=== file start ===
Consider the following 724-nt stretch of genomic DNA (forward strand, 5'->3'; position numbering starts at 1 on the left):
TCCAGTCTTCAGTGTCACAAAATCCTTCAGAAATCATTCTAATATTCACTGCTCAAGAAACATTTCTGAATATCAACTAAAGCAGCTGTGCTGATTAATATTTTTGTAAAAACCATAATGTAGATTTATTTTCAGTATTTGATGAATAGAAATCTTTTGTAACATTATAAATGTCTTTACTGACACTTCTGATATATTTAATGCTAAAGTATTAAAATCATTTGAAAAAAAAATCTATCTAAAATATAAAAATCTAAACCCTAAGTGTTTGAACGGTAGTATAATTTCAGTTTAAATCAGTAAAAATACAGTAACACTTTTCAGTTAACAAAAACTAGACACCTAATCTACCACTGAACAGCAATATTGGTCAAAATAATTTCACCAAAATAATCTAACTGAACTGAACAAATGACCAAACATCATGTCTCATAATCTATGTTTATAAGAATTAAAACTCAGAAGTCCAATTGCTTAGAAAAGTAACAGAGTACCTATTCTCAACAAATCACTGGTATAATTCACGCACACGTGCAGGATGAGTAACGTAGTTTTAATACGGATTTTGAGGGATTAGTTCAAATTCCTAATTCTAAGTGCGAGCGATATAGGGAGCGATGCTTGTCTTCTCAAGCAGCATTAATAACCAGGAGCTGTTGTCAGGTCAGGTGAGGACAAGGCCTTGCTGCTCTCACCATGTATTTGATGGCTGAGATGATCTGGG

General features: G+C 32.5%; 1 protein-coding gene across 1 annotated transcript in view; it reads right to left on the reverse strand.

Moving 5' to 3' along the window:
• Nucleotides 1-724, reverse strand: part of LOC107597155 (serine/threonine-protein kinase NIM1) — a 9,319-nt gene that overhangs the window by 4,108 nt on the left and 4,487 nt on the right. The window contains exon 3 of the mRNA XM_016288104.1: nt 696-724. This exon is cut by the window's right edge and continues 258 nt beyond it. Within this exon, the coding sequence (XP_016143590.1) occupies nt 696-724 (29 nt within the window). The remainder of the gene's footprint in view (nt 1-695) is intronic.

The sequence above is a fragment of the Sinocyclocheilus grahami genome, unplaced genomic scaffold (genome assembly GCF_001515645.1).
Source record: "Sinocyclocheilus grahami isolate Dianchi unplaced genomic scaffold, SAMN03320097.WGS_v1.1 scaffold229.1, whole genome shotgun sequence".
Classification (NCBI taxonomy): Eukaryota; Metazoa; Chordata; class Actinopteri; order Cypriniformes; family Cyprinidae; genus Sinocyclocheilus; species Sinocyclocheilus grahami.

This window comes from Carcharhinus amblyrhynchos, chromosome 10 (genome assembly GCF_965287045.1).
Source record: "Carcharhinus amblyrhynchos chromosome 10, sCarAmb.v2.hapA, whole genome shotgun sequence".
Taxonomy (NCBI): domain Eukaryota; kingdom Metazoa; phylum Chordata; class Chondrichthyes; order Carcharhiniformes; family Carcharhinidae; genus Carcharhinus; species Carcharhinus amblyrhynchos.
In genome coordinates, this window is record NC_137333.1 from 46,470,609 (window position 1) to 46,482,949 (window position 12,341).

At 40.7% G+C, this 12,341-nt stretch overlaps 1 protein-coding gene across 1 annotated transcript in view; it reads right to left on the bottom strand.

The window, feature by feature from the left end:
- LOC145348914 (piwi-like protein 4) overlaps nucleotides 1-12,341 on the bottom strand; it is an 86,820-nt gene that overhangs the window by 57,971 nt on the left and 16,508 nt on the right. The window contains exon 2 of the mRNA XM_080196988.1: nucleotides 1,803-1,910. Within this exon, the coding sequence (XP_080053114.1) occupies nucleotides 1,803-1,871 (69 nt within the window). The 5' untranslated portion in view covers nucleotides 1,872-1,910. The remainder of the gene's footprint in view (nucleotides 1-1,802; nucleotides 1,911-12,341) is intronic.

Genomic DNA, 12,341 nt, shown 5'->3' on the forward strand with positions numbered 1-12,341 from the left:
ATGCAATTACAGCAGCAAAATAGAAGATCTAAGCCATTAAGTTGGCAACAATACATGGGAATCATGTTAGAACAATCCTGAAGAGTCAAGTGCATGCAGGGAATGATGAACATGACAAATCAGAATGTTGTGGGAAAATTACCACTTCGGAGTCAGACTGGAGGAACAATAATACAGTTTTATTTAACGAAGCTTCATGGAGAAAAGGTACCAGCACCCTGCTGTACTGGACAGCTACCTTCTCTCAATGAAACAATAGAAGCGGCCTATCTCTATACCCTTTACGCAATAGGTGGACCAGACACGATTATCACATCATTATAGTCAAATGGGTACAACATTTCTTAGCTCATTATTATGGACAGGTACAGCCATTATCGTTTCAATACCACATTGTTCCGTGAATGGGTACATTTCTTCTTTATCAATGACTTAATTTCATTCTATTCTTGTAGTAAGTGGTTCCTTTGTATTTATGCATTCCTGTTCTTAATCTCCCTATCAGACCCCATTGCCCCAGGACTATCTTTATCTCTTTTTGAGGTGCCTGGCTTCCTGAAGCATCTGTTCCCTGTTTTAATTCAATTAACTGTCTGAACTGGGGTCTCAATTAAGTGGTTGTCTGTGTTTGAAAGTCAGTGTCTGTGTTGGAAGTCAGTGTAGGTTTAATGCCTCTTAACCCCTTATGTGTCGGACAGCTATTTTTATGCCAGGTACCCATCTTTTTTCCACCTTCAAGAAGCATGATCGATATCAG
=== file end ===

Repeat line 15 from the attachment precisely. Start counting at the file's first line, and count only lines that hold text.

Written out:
- LOC145348914 (piwi-like protein 4) overlaps nucleotides 1-12,341 on the bottom strand; it is an 86,820-nt gene that overhangs the window by 57,971 nt on the left and 16,508 nt on the right. The window contains exon 2 of the mRNA XM_080196988.1: nucleotides 1,803-1,910. Within this exon, the coding sequence (XP_080053114.1) occupies nucleotides 1,803-1,871 (69 nt within the window). The 5' untranslated portion in view covers nucleotides 1,872-1,910. The remainder of the gene's footprint in view (nucleotides 1-1,802; nucleotides 1,911-12,341) is intronic.